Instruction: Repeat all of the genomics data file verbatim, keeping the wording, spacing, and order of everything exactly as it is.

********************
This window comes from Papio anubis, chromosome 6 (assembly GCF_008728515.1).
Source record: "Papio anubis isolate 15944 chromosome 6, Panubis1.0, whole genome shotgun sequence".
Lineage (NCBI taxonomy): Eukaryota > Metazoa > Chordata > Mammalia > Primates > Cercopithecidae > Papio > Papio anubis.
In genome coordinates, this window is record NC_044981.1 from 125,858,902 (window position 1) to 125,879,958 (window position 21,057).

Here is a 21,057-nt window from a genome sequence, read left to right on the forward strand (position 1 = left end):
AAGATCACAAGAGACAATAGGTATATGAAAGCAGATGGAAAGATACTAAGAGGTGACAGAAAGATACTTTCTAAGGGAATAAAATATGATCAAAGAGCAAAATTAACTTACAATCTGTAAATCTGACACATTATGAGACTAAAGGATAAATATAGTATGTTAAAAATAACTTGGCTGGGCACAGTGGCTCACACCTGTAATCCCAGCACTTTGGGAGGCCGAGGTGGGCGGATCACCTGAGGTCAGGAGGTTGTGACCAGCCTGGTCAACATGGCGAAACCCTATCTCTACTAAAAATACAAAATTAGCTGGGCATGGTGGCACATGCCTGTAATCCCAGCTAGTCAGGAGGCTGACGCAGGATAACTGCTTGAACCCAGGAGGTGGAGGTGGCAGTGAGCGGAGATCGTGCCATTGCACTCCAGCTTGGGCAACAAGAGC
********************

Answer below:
This window comes from Papio anubis, chromosome 6 (assembly GCF_008728515.1).
Source record: "Papio anubis isolate 15944 chromosome 6, Panubis1.0, whole genome shotgun sequence".
Lineage (NCBI taxonomy): Eukaryota > Metazoa > Chordata > Mammalia > Primates > Cercopithecidae > Papio > Papio anubis.
In genome coordinates, this window is record NC_044981.1 from 125,858,902 (window position 1) to 125,879,958 (window position 21,057).

Here is a 21,057-nt window from a genome sequence, read left to right on the forward strand (position 1 = left end):
AAGATCACAAGAGACAATAGGTATATGAAAGCAGATGGAAAGATACTAAGAGGTGACAGAAAGATACTTTCTAAGGGAATAAAATATGATCAAAGAGCAAAATTAACTTACAATCTGTAAATCTGACACATTATGAGACTAAAGGATAAATATAGTATGTTAAAAATAACTTGGCTGGGCACAGTGGCTCACACCTGTAATCCCAGCACTTTGGGAGGCCGAGGTGGGCGGATCACCTGAGGTCAGGAGGTTGTGACCAGCCTGGTCAACATGGCGAAACCCTATCTCTACTAAAAATACAAAATTAGCTGGGCATGGTGGCACATGCCTGTAATCCCAGCTAGTCAGGAGGCTGACGCAGGATAACTGCTTGAACCCAGGAGGTGGAGGTGGCAGTGAGCGGAGATCGTGCCATTGCACTCCAGCTTGGGCAACAAGAGC